The Dutch Speaking Exam
So, you've signed up (or are planning to) for a Speaking exam. Whether it's a inburgeringsexamen or a NT2 Staatsexamen, chances are that you are nervous..
Many students save the speaking exam for last, because they fear it. But that's not necessary and nerves aren't going to work in your advantage anyway! In this article we'll give you some tips and tricks to pass the exam with confidence.
Passive versus active skills
As you probably already know, we can distinguish 4 types of skills when it comes to language learning: reading, listening, writing and speaking. The first two are what we call passive. You have to recognise and understand words, you have to understand the language and answer questions about it. Writing and speaking are active skills. You'll have to produce the language yourself. And that's the reason why most students fear these Dutch exams the most.
You should know though, that what is expected from you in terms of passive skills is different than what is expected from you in active skills. In other words: you don't have to be able to produce all the words you can understand. The Dutch used in the reading exam is way more difficult than what you are expected to show during the speaking and writing exam.
If the exams about the active skills were more difficult, you would be able to see this in the succes rates. But as you can see below, the speaking exam is not always the most difficult Dutch exam. The illustration shows the results for the Dutch NT2 Staatsexamens (B1 and B2)
Most students think the reading exam is easiest, but as you can see, the succes rate is often lower than the succes rate of the speaking exam.
Keep it simple during the Dutch speaking exam
The Dutch speaking exam is not about showing off your most difficult words and sentence constructions. It's all about speaking clear and correctly. You'll loose points if you make mistakes. You don't earn extra points if you throw in complex grammar or words.
Example (this example is not an example for the Dutch inburgeringsexam):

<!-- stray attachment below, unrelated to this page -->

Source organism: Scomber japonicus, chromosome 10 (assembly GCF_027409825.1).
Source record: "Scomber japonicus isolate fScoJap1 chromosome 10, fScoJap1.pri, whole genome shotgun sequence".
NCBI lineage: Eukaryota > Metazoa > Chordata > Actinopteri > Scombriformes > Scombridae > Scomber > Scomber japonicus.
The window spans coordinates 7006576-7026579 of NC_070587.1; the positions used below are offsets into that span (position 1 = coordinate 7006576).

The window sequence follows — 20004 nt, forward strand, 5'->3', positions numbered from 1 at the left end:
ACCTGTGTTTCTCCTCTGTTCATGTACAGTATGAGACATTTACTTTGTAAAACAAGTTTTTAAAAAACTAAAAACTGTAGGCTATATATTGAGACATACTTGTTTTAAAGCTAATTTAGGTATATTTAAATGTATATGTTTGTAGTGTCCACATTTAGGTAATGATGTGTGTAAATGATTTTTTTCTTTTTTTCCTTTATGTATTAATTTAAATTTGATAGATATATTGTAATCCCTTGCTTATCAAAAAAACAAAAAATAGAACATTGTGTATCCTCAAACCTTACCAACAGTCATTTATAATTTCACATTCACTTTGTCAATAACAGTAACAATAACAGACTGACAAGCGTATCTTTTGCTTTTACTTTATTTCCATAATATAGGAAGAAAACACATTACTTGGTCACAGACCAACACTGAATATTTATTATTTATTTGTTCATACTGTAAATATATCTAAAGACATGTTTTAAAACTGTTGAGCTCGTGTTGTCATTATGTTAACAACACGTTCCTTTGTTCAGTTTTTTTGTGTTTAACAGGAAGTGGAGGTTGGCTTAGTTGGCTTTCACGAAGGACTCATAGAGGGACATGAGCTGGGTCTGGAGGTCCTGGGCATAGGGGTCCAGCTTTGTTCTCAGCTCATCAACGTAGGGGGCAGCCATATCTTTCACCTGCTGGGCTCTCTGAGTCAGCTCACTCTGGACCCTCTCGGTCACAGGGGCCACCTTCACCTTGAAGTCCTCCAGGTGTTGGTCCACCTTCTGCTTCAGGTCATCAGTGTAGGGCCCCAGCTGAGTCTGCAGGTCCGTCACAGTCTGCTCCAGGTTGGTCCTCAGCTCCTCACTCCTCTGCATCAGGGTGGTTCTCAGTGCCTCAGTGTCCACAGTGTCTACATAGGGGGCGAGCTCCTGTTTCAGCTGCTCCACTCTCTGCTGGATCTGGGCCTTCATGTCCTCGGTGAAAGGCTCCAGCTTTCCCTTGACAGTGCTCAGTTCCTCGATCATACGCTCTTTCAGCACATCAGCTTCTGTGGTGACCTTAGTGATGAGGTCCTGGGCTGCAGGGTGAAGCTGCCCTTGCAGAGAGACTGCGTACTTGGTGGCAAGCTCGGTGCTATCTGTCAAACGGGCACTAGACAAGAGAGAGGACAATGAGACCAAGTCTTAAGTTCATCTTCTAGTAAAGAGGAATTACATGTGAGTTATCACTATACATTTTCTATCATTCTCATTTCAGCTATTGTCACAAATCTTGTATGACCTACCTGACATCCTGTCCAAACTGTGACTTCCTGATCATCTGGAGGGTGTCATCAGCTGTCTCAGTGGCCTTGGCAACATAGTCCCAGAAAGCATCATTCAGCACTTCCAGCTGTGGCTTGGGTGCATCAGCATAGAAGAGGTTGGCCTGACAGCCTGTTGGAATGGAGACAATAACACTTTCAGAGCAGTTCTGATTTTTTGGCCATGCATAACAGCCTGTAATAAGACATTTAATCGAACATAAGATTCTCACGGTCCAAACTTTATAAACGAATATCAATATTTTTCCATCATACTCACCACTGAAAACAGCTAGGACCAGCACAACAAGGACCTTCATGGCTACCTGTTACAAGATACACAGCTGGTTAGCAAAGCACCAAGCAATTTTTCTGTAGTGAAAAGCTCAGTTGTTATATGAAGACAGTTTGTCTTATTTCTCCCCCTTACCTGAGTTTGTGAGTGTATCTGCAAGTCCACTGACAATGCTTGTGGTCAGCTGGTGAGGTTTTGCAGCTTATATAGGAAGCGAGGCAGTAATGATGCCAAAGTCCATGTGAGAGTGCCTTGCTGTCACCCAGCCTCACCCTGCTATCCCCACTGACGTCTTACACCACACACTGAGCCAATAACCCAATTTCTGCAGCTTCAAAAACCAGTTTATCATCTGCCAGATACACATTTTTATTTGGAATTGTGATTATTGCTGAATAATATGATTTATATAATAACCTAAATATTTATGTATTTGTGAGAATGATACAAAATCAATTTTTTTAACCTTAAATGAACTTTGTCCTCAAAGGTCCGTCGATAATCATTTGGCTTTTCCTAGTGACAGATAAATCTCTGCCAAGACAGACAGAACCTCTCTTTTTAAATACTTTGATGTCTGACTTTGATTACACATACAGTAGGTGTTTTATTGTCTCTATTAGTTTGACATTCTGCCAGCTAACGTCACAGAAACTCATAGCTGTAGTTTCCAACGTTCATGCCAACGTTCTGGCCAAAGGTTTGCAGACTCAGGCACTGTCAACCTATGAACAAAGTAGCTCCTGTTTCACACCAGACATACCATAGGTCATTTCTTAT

Je krijgt een telefoontje van een vriend terwijl je in een belangrijke vergadering zit. Luister naar je vriend en reageer.
Vriend: "Hoi! Hoe gaat het? We hebben elkaar lang niet gesproken." So, a simple situation, but lot's of possibilities. Let's look at two options:
- Hoi! Wat leuk dat je belt. We hebben elkaar inderdaad lang niet gesproken. Ik waardeer het enorm dat je belt, maar op dit moment zit ik in een belangrijke vergadering. Kan ik je later terugbellen? Ik ben om 17:00 uur vrij, dan kunnen we bijpraten.
- Hoi! Ik ben op mijn werk, dus ik kan nu niet bellen. Ik bel je vanavond.
Both options are correct and would give you the same amount of points, but option 2 is way easier right? Why make it complicated? That would only increase the chance that you make a mistake. The words and grammar should be correct and the content should match the questions. Don't fall into the trap of showing off or experimenting while speaking. Try to stick to correct and easy phrases.
The Dutch inburgeringsexamen spreken
The speaking exam of the Dutch inburgeringsexam is a bit different than the NT2 Staatsexamen. The exam consists of two parts: a part where you answer questions by speaking into a microphone and a multiple choice part where you pick the most suitable reaction for a situation.
It's important to know that you have to do both parts of the Dutch inburgeringsexam spreken well. If you score the maximum amount of points in the first part, but fail in the second, you won't pass the exam. At the website of the inburgeringsexamen you can practice and test yourself.
Again: keep it short, correct and clear! Don't forget to pay attention to word order. Here you find more information about the Dutch writing exam.
Here you can download an example of the Dutch speaking exam inburgering (with questions and answers).
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